He should have known the day was going to be bad when he opened his front (and only) door to rain. In the months Danny had lived in Hawaii, he’d learned that Hawaiian rain wasn’t like normal rain; the sky didn’t get dark and the faucet turn on slowly. No, here you went from blue sky to pitch black and a deluge all in a matter of seconds, and if you were lucky enough not to drown in the monsoon, you’d see the blue sky again when it was over, all bright and innocent as if it had never rained on you in the first place.
He made the dash to his car in the deluge, spotting his umbrella by the passenger seat as he squelched into the driver side bucket seat and slammed the door, his sigh audible even over the drumming of the rain.
Traffic was horrendous as apparently the only thing Hawaiians shared with normal people was the inability to drive in anything but sunshine, and he was five minutes late picking Grace up. His phone rang approximately thirty seconds after he was due, and he had to listen to four minutes and thirty seconds of haranguing, all answered with increasingly tight-voiced ‘Yes dears’ until the maid brought Grace out of the gate under the shelter of a huge green and white umbrella.
Normally, his day would have taken a turn for the better at that point, but Grace was worried about being late for school, frowning at him so sternly that he thought he was being confronted with a miniature version of Rachel and not his loving daughter.
She unbent by the time they reached her school but dropped a bomb on him right before she got out of the car (the sun, of course, was now shining). She had been invited to a sleepover Friday night at her new best friend, Lani Kauhane’s house, and would he mind if she didn’t come over?
Feeling as if someone had just emptied a shotgun into his gut, Danny smiled and nodded, giving her his permission though he knew that he’d be looking the family up when he got to work. Of course, that didn’t go as planned either as he hadn’t even walked in the building before Steve, Kono and Chin were dragging him out to track down a family of jewel thieves who had just cleaned out one of the governor’s friends’ homes – and when had he become part of the governor’s guard dog team anyway?
After a day of chasing after the thieves, they caught up with them at a dilapidated canning factory and took them into custody – well, Steve, Kono and Chin did anyway; Danny was too busy trying to pull himself out of the hole that had opened up beneath him when the wooden planking on the floor gave way under his weight.
His knee hurt like a son of a bitch, and he limped his way over to the others who were wrangling the five prisoners, Steve’s ‘You wanna book ‘em, Danno?’ only earning a surly growl in response.
The convenience store was out of his favorite beer, so he settled for Budweiser, cursing when the bottles smacked together as he set the container in the passenger seat. The puddle that immediately formed under the cardboard told him they had broken and started a round of low-voiced cursing that lasted until he reached his apartment where he gingerly fished the four whole bottles out of the mess and carried them inside, dumping the remains in the overfull garbage can by the mini-fridge.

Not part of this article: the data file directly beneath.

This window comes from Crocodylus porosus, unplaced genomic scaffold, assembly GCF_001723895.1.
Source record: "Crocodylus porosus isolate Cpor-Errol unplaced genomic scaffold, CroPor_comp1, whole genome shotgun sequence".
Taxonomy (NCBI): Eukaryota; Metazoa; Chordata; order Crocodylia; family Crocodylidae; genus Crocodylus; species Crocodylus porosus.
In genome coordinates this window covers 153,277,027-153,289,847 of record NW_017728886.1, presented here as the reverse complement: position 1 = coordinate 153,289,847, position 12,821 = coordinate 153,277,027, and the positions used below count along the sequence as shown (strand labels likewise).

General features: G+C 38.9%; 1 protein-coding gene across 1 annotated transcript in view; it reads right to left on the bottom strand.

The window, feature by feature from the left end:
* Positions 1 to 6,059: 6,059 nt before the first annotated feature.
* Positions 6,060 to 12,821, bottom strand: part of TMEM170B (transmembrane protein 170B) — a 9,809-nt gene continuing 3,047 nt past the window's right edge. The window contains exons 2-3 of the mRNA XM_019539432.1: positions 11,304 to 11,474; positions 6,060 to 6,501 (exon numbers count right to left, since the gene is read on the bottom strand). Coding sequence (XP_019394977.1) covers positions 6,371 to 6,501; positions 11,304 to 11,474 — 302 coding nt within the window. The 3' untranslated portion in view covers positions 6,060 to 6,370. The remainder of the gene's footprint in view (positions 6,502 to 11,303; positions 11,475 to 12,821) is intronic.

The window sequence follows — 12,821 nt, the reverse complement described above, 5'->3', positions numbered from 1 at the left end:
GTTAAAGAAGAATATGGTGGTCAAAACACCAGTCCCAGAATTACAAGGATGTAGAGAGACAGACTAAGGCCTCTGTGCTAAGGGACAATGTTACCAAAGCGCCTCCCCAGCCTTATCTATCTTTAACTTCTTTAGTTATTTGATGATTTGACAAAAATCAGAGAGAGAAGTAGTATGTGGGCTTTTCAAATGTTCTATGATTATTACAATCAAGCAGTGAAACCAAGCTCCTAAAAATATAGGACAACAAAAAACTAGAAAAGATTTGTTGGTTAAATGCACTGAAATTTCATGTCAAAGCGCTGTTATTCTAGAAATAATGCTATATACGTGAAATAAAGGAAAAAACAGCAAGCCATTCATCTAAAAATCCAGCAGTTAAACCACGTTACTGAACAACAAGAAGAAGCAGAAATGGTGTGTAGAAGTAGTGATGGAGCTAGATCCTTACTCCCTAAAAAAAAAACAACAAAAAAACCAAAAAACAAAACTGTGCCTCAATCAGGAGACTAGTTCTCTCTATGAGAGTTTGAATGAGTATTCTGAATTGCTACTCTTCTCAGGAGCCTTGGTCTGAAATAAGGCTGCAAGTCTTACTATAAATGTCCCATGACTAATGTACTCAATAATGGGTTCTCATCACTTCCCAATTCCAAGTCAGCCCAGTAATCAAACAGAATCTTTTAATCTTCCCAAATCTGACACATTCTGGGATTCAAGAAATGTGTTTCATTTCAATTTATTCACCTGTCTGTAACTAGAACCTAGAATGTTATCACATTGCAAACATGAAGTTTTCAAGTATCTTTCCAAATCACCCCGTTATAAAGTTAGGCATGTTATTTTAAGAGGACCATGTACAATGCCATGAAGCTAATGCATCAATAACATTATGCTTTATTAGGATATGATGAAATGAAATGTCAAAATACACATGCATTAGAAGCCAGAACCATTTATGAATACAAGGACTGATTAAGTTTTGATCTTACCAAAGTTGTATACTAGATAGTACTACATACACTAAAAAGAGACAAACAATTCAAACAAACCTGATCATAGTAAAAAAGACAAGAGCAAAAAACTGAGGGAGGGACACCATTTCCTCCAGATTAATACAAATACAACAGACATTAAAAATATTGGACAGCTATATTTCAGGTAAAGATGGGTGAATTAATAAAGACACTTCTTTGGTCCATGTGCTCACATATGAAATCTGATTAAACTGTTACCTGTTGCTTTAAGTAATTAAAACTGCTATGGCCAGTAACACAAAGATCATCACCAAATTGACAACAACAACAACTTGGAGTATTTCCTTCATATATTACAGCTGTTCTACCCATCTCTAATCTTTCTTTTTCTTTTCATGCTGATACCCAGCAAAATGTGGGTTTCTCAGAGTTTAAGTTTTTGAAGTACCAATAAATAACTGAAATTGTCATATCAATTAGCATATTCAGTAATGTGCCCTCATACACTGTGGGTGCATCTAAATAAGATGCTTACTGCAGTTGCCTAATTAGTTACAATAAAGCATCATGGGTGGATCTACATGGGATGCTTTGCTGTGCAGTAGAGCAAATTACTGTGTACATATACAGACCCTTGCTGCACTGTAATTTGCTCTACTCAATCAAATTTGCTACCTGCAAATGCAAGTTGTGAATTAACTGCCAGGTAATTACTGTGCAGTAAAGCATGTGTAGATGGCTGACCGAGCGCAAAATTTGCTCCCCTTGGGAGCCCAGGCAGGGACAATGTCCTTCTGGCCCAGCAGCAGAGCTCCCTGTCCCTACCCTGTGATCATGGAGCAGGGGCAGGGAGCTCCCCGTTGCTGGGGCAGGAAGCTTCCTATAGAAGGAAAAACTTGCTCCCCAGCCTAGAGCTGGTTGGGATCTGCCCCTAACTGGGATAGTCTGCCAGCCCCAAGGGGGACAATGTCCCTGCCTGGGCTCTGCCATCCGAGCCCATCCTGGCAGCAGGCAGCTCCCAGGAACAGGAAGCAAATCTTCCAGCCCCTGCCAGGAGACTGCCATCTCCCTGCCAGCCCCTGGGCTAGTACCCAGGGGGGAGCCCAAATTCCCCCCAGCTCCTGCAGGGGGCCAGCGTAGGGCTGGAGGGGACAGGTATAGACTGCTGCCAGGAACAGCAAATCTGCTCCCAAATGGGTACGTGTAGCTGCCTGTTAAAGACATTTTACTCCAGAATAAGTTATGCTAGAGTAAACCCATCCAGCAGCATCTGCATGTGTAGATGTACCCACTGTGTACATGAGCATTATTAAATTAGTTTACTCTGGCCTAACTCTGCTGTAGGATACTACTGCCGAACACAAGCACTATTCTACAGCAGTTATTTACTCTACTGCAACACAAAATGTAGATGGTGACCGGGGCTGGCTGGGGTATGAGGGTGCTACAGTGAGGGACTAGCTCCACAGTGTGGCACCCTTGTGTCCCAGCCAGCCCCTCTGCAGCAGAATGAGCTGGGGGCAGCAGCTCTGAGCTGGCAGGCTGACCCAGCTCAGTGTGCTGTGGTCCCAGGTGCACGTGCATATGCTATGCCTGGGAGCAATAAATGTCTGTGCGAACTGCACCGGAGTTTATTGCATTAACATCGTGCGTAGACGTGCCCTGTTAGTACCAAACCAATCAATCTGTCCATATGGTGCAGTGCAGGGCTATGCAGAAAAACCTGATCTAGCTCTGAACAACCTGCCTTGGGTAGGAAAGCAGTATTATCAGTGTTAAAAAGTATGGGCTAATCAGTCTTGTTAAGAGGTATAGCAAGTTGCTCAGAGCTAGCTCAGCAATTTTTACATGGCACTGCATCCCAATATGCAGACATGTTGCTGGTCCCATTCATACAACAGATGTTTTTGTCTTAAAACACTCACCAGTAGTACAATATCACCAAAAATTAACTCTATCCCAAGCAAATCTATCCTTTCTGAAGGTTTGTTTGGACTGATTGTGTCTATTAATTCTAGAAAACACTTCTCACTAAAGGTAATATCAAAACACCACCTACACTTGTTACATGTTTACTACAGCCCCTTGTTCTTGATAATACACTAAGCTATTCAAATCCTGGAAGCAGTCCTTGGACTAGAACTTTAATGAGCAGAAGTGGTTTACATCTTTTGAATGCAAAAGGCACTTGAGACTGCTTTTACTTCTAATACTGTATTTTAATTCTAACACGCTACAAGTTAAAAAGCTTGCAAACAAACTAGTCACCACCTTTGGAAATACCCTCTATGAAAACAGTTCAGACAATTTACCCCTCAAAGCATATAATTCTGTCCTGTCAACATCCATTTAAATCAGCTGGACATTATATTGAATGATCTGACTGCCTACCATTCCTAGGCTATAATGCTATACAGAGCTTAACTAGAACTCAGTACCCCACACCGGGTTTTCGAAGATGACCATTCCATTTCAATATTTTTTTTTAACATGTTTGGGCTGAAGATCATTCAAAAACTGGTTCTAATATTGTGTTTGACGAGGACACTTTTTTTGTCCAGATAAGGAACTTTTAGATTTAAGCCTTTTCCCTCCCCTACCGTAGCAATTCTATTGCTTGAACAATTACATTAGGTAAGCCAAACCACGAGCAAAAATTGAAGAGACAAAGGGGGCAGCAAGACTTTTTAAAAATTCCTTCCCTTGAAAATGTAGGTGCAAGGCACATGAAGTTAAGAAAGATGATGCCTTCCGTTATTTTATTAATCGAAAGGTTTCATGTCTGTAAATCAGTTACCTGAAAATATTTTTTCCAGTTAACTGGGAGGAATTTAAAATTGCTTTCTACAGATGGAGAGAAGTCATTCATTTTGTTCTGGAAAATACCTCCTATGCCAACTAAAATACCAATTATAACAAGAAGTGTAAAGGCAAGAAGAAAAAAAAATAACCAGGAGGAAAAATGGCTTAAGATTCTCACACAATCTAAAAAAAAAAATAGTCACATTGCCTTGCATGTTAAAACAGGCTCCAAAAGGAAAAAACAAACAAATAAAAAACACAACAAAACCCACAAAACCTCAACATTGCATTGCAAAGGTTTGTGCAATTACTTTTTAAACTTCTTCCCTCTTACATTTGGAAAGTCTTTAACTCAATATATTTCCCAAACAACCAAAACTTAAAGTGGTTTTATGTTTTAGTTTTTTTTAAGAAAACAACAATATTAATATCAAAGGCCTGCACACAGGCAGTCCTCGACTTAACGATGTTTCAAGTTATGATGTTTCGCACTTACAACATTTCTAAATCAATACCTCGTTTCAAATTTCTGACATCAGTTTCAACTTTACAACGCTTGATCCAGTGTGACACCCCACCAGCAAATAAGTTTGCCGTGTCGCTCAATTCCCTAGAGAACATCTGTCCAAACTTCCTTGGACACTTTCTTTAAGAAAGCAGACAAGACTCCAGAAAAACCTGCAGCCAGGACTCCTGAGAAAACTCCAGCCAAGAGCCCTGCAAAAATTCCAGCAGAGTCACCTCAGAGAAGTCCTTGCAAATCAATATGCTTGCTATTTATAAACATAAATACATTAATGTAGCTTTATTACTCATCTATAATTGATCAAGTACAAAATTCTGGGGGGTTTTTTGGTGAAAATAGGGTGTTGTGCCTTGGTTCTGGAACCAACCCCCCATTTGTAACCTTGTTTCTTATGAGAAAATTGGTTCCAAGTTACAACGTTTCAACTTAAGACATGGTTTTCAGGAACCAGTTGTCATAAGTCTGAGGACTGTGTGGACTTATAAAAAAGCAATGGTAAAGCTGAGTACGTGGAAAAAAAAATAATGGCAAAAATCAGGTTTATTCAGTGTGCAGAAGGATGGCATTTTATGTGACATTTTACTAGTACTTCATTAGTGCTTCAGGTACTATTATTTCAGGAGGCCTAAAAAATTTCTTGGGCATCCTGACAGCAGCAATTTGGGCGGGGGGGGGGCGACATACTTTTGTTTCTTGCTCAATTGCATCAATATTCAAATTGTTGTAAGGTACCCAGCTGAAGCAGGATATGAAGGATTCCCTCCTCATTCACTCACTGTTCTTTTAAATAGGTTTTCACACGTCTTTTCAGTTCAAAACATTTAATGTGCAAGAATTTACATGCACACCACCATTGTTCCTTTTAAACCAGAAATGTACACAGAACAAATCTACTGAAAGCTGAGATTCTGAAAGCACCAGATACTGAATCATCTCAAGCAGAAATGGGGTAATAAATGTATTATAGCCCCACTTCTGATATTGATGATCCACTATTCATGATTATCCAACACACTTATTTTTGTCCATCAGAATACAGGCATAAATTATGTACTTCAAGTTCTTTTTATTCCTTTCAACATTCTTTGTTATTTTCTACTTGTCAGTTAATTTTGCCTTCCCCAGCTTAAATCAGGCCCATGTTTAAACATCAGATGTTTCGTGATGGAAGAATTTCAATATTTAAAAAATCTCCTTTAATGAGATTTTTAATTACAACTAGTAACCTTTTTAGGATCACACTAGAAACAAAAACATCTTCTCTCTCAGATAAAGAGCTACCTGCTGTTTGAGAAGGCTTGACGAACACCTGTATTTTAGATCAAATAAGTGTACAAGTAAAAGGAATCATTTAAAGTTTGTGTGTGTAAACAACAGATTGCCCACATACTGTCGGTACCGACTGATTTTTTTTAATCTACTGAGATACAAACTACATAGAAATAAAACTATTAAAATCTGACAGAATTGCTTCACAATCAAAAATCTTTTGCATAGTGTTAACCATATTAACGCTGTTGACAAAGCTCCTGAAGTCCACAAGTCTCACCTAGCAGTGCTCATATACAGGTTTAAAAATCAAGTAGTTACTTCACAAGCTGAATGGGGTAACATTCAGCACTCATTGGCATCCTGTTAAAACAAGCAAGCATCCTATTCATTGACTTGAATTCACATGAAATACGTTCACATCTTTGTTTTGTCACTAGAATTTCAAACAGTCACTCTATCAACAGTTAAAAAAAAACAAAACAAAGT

The cable was on the fritz again, so he threw himself into the single chair by the window, cracking open a bottle which immediately foamed over his hand and down his arm to drip onto his shirt and lap.
Giving in to the shittiest day in recent memory (one that currently ranked just behind Rachel telling him that she and Stan were moving to Hawaii), he banged the back of his head against the wall, not noticing the counterpoint noise that was coming from his door until its volume grew.
Grumbling to himself, he sat the bottle down on the table, got to his feet, and limped toward the door, pulling it open to reveal a smiling Steve McGarrett. "What do you want? Is the governor’s poodle missing now?"
"You looked pretty out of sorts earlier, thought these would help."
He glowered but took the bag Steve offered, opening it to find a couple of instant ice packs and a six-pack of Longboard. "I have a beer already."
"Yeah, and it looks real nice on you."
Danny looked up at that, opening his mouth to really light into Steve when suddenly his face was cradled between two warm hands. Dry smooth lips had sealed over his, and a tongue that somehow always tasted of pineapple was in his mouth.
"Go sit down and put the ice pack on your knee, Danny," Steve said once he pulled back, grinning at Danny’s outraged sputtering. "I’ve got food in the car."
"So you’re just going to show up here and what? Make my day better?" Danny demanded, his free hand flailing in the air between them as if in an attempt to shoo away an annoying bug.
"Yup." Steve’s grin grew wider, morphed into that wide, warm smile that Danny so rarely saw, and he turned, walking back to his truck.
Danny stood in the doorway watching him go, finally huffing out a quiet laugh at himself. Maybe this day wasn’t as bad as he had thought; maybe it was actually going to be okay.
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